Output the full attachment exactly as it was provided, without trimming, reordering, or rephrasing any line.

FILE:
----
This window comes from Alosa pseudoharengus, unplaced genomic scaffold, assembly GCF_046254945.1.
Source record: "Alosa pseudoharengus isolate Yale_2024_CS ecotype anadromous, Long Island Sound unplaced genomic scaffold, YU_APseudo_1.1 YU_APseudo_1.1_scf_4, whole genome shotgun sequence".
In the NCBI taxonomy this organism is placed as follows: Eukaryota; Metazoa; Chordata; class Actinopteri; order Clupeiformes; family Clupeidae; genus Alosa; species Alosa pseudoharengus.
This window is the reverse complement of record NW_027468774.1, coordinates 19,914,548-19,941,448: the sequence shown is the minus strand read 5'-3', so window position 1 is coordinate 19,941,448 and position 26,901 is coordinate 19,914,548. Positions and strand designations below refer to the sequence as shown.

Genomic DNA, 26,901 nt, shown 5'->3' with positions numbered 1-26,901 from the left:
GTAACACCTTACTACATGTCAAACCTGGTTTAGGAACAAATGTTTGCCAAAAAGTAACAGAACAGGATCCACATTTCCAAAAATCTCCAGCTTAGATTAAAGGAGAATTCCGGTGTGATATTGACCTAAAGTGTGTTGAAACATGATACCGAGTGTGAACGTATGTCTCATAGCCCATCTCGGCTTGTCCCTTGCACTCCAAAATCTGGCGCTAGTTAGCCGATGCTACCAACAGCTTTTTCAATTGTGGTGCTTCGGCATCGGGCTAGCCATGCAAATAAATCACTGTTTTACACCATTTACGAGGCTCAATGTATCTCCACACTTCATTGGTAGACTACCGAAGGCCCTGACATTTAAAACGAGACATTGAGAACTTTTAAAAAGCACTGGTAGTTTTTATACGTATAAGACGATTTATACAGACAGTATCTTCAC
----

This window comes from Alosa pseudoharengus, unplaced genomic scaffold, assembly GCF_046254945.1.
Source record: "Alosa pseudoharengus isolate Yale_2024_CS ecotype anadromous, Long Island Sound unplaced genomic scaffold, YU_APseudo_1.1 YU_APseudo_1.1_scf_4, whole genome shotgun sequence".
In the NCBI taxonomy this organism is placed as follows: Eukaryota; Metazoa; Chordata; class Actinopteri; order Clupeiformes; family Clupeidae; genus Alosa; species Alosa pseudoharengus.
This window is the reverse complement of record NW_027468774.1, coordinates 19,914,548-19,941,448: the sequence shown is the minus strand read 5'-3', so window position 1 is coordinate 19,941,448 and position 26,901 is coordinate 19,914,548. Positions and strand designations below refer to the sequence as shown.

Genomic DNA, 26,901 nt, shown 5'->3' with positions numbered 1-26,901 from the left:
GTAACACCTTACTACATGTCAAACCTGGTTTAGGAACAAATGTTTGCCAAAAAGTAACAGAACAGGATCCACATTTCCAAAAATCTCCAGCTTAGATTAAAGGAGAATTCCGGTGTGATATTGACCTAAAGTGTGTTGAAACATGATACCGAGTGTGAACGTATGTCTCATAGCCCATCTCGGCTTGTCCCTTGCACTCCAAAATCTGGCGCTAGTTAGCCGATGCTACCAACAGCTTTTTCAATTGTGGTGCTTCGGCATCGGGCTAGCCATGCAAATAAATCACTGTTTTACACCATTTACGAGGCTCAATGTATCTCCACACTTCATTGGTAGACTACCGAAGGCCCTGACATTTAAAACGAGACATTGAGAACTTTTAAAAAGCACTGGTAGTTTTTATACGTATAAGACGATTTATACAGACAGTATCTTCAC